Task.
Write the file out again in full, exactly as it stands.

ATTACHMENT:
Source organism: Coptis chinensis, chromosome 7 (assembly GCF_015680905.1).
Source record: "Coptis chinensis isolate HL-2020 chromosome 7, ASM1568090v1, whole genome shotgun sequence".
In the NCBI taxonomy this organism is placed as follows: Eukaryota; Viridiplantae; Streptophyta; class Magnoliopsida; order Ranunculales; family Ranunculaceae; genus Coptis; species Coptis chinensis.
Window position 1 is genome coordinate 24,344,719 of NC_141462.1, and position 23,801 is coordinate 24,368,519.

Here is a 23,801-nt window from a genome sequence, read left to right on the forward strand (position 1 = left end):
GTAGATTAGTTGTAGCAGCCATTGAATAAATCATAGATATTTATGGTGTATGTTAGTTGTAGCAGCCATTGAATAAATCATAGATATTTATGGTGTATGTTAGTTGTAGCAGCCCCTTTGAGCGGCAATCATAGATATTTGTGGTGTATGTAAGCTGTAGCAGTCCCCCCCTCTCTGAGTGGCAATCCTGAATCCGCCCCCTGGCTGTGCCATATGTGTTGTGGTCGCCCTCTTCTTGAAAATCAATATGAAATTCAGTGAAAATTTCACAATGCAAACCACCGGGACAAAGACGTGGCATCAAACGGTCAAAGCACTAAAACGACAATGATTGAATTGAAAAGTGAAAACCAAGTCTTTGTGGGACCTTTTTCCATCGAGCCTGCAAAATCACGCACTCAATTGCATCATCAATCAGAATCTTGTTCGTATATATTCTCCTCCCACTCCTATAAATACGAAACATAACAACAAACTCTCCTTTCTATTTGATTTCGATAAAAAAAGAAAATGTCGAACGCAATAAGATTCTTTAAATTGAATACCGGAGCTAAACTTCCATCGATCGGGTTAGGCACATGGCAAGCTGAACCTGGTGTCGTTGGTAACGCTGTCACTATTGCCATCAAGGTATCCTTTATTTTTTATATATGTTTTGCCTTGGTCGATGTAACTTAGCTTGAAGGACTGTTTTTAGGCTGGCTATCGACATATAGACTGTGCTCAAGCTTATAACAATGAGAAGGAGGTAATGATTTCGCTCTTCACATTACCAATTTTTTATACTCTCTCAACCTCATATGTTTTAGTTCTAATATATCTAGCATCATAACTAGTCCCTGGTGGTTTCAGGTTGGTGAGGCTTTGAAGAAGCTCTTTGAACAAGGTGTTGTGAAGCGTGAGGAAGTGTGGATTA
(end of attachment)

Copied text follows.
Source organism: Coptis chinensis, chromosome 7 (assembly GCF_015680905.1).
Source record: "Coptis chinensis isolate HL-2020 chromosome 7, ASM1568090v1, whole genome shotgun sequence".
In the NCBI taxonomy this organism is placed as follows: Eukaryota; Viridiplantae; Streptophyta; class Magnoliopsida; order Ranunculales; family Ranunculaceae; genus Coptis; species Coptis chinensis.
Window position 1 is genome coordinate 24,344,719 of NC_141462.1, and position 23,801 is coordinate 24,368,519.

Here is a 23,801-nt window from a genome sequence, read left to right on the forward strand (position 1 = left end):
GTAGATTAGTTGTAGCAGCCATTGAATAAATCATAGATATTTATGGTGTATGTTAGTTGTAGCAGCCATTGAATAAATCATAGATATTTATGGTGTATGTTAGTTGTAGCAGCCCCTTTGAGCGGCAATCATAGATATTTGTGGTGTATGTAAGCTGTAGCAGTCCCCCCCTCTCTGAGTGGCAATCCTGAATCCGCCCCCTGGCTGTGCCATATGTGTTGTGGTCGCCCTCTTCTTGAAAATCAATATGAAATTCAGTGAAAATTTCACAATGCAAACCACCGGGACAAAGACGTGGCATCAAACGGTCAAAGCACTAAAACGACAATGATTGAATTGAAAAGTGAAAACCAAGTCTTTGTGGGACCTTTTTCCATCGAGCCTGCAAAATCACGCACTCAATTGCATCATCAATCAGAATCTTGTTCGTATATATTCTCCTCCCACTCCTATAAATACGAAACATAACAACAAACTCTCCTTTCTATTTGATTTCGATAAAAAAAGAAAATGTCGAACGCAATAAGATTCTTTAAATTGAATACCGGAGCTAAACTTCCATCGATCGGGTTAGGCACATGGCAAGCTGAACCTGGTGTCGTTGGTAACGCTGTCACTATTGCCATCAAGGTATCCTTTATTTTTTATATATGTTTTGCCTTGGTCGATGTAACTTAGCTTGAAGGACTGTTTTTAGGCTGGCTATCGACATATAGACTGTGCTCAAGCTTATAACAATGAGAAGGAGGTAATGATTTCGCTCTTCACATTACCAATTTTTTATACTCTCTCAACCTCATATGTTTTAGTTCTAATATATCTAGCATCATAACTAGTCCCTGGTGGTTTCAGGTTGGTGAGGCTTTGAAGAAGCTCTTTGAACAAGGTGTTGTGAAGCGTGAGGAAGTGTGGATTA